For a while, Jennifer Pan’s parents regarded her as their “golden” child.
The young Canadian woman, who lived in the city of Markham just north of Toronto, was a straight A student at a Catholic school who won scholarships and early acceptance to college. True to her father’s wishes, she graduated from the University of Toronto’s prestigious pharmacology program and went on to work at a blood-testing lab at SickKids hospital.
Pan’s accomplishments made her mother and father, Bich Ha and Huei Hann Pan, brim with pride. After all, they had arrived in Toronto as refugees from Vietnam, working as laborers for an auto parts manufacturer so their two kids could have the bright future that they couldn’t attain for themselves.
But all of Jennifer’s great success was just an elaborate lie. Jennifer, born in 1986, failed to graduate from high school, let alone the University of Toronto, as she had told her parents.
She’s now serving a long sentence in prison for plotting with hit men to kill her parents. But the full story of this troubled young woman is just now being told as a complete and powerful narrative by someone who knew her.
The inside story
Reporter Karen Ho detailed the intricate web of deception that her high school classmate spun to prevent her parents from discovering the unimaginable: that their golden child was, in fact, failing. Using court documents and interviews, Ho pieced together Jennifer’s descent from a precocious elementary schooler to a chronic liar who forged report cards, scholarship letters and university transcripts – all to preserve an image of perfection. The headline: “Jennifer Pan’s Revenge: the inside story of a golden child, the killers she hired, and the parents she wanted dead.”
Their high school, Ho wrote, “was the perfect community for a student like Jennifer. A social butterfly with an easy, high-pitched laugh, she mixed with guys, girls, Asians, Caucasians, jocks, nerds, people deep into the arts. Outside of school, Jennifer swam and practiced the martial art of wushu.” But Ho would “discover later that Jennifer’s friendly, confident persona was a facade, beneath which she was tormented by feelings of inadequacy, self-doubt and shame.”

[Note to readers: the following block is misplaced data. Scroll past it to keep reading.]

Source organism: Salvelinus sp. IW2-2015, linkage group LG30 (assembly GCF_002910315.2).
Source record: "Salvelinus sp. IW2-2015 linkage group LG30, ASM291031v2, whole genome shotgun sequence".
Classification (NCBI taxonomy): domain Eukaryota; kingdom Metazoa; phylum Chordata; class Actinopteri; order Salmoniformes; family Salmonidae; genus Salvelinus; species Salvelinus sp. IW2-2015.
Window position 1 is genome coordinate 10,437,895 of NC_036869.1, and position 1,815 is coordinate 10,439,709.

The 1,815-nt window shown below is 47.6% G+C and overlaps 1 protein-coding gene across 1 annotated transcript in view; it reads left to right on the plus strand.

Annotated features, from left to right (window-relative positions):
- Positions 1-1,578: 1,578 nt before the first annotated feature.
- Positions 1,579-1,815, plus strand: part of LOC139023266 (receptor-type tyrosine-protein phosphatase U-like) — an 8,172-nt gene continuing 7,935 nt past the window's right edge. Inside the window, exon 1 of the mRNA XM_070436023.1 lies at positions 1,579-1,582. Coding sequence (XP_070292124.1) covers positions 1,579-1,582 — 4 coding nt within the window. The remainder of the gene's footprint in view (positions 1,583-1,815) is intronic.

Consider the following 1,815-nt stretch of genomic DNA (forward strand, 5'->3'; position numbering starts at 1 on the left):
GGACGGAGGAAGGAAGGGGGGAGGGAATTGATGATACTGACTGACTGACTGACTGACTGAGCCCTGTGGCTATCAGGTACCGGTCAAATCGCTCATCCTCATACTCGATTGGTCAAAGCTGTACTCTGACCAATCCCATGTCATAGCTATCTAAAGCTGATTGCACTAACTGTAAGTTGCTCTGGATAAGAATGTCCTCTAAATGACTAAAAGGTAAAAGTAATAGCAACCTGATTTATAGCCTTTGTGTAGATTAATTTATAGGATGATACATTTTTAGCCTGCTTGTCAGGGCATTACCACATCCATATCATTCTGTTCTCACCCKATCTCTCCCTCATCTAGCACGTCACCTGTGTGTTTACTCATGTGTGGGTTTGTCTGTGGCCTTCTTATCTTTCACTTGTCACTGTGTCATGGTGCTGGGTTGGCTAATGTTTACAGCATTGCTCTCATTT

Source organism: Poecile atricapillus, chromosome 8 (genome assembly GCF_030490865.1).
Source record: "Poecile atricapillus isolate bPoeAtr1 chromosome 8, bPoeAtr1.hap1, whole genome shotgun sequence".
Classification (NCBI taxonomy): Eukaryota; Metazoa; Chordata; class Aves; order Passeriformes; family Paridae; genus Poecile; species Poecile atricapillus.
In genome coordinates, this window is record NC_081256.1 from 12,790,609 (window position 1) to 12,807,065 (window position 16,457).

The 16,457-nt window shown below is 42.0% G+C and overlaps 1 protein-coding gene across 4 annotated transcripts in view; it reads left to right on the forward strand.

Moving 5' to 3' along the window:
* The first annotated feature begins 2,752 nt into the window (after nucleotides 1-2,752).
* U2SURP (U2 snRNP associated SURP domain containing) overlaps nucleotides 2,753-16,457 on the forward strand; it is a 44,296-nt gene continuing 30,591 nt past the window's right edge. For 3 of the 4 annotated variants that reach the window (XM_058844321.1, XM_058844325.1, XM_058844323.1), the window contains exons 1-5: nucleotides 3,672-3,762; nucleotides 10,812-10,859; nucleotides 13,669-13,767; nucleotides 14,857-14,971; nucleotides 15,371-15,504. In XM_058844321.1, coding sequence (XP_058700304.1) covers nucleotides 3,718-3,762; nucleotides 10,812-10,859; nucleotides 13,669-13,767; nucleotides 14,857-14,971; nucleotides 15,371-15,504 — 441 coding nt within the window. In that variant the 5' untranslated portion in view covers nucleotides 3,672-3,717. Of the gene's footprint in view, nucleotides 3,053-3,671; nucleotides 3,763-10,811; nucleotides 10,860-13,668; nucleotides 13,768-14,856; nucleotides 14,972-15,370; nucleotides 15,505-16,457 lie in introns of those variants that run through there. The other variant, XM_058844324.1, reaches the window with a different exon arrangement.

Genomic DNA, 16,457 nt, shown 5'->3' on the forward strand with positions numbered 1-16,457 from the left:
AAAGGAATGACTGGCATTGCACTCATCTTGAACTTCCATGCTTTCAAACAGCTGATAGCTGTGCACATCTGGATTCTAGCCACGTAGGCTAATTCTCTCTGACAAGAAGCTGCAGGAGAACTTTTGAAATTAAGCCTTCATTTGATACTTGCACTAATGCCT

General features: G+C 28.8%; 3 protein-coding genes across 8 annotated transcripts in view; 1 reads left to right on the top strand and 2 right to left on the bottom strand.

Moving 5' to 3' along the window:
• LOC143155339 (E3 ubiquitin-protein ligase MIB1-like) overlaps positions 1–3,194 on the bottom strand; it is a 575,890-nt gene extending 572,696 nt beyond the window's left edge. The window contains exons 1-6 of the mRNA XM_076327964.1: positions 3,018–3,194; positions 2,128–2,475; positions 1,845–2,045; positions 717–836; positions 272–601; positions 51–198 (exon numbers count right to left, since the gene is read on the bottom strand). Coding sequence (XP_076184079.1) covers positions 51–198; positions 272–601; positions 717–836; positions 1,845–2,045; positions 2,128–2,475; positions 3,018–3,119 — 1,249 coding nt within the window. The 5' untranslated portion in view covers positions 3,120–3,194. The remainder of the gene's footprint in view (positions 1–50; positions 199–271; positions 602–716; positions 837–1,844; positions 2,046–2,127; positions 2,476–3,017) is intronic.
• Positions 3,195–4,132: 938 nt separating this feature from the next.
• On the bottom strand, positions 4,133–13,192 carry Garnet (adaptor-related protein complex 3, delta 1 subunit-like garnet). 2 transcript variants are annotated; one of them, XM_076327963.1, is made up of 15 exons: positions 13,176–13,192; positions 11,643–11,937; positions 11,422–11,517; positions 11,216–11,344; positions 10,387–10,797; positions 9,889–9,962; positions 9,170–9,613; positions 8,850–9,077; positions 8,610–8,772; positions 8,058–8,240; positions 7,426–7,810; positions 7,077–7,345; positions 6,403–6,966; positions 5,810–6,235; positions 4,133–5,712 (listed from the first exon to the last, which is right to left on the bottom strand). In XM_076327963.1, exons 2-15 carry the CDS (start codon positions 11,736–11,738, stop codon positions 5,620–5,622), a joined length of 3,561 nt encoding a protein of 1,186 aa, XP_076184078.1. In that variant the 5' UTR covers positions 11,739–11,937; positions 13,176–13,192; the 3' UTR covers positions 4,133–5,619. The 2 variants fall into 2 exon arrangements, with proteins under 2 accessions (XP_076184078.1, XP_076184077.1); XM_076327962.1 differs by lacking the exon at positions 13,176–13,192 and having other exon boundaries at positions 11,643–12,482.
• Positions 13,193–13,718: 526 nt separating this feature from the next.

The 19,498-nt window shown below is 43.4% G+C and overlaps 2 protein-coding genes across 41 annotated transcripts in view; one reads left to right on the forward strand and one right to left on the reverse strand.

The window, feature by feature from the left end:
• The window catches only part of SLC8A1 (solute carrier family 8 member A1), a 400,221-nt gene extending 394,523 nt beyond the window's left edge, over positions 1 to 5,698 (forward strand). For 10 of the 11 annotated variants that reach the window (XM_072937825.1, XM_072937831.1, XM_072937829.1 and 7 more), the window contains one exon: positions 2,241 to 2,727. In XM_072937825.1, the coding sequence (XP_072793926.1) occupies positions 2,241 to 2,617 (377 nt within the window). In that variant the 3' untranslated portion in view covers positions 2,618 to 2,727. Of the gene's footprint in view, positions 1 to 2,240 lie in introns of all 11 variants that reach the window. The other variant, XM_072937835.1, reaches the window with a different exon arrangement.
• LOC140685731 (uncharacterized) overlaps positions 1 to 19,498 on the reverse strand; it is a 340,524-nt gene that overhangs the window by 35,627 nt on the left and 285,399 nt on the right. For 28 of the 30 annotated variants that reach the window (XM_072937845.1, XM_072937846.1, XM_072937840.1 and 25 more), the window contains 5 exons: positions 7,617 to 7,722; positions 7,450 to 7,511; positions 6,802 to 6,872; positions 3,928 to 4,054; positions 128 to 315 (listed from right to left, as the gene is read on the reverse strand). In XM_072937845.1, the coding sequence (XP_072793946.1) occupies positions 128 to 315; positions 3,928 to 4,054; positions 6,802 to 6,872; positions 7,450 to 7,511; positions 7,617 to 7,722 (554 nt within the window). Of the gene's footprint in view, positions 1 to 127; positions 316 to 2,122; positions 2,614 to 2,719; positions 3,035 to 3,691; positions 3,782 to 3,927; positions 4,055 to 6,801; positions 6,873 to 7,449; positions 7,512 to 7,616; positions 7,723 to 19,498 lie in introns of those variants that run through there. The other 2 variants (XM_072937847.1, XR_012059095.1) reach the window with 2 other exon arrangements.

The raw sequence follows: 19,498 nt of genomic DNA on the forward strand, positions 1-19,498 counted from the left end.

Among the signs that few saw were cuts on her forearms, self-inflicted.
The lies begin
The real Jennifer never enrolled in university. She never even graduated from high school.
“Jennifer’s parents assumed their daughter was an A student,” wrote Ho in the article. “In truth, she earned mostly Bs – respectable for most kids but unacceptable in her strict household. So Jennifer continued to doctor her report cards throughout high school. She received early acceptance” to Ryerson University in Toronto, “but then failed calculus in her final year and wasn’t able to graduate. The university withdrew its offer. Desperate to keep her parents from digging into her high school records, she lied and said she’d be starting at Ryerson in the fall. She said her plan was to do two years of science, then transfer over to U of T’s pharmacology program, which was her father’s hope.
Hann was delighted and bought her a laptop. Jennifer collected used biology and physics textbooks and bought school supplies. In September, she pretended to attend frosh week. When it came to tuition, she doctored papers stating she was receiving student loans and convinced her dad she’d won a C$3,000 (HK$17,000) scholarship. She would pack up her book bag and take public transit downtown. Her parents assumed she was headed to class. Instead, Jennifer would go to public libraries."
When it came time for the University of Toronto graduation ceremony, Jennifer told her parents there weren’t enough tickets to go around and they could not attend.
But ultimately, they got suspicious and began following her. That’s when they learned the truth.
The truth comes out
When she confessed her lies, life in the Pan household quickly began to unravel.
Bich and Hann had raised Jennifer and her brother, Felix, to believe in the supreme importance of academic success, and they restricted their activities to ensure nothing less. Jennifer, whose high school life included numerous extracurricular activities, like figure skating, piano, martial arts and swimming, in addition to long nights studying, was forbidden from attending parties of any kind. Dating was out of the question.
When Pan’s parents learned that all of their efforts had been for naught, they placed further restrictions on their now-adult daughter. No more cellphone. No more laptop. No more clandestine dates with her boyfriend, Daniel Wong.
While she eventually gained more freedom, Pan stayed angry. She thought about how much better her life would be without her parents. And so, with Wong’s help, she plotted to kill the two people who had made her life like “house arrest.”
Frustration turns to murder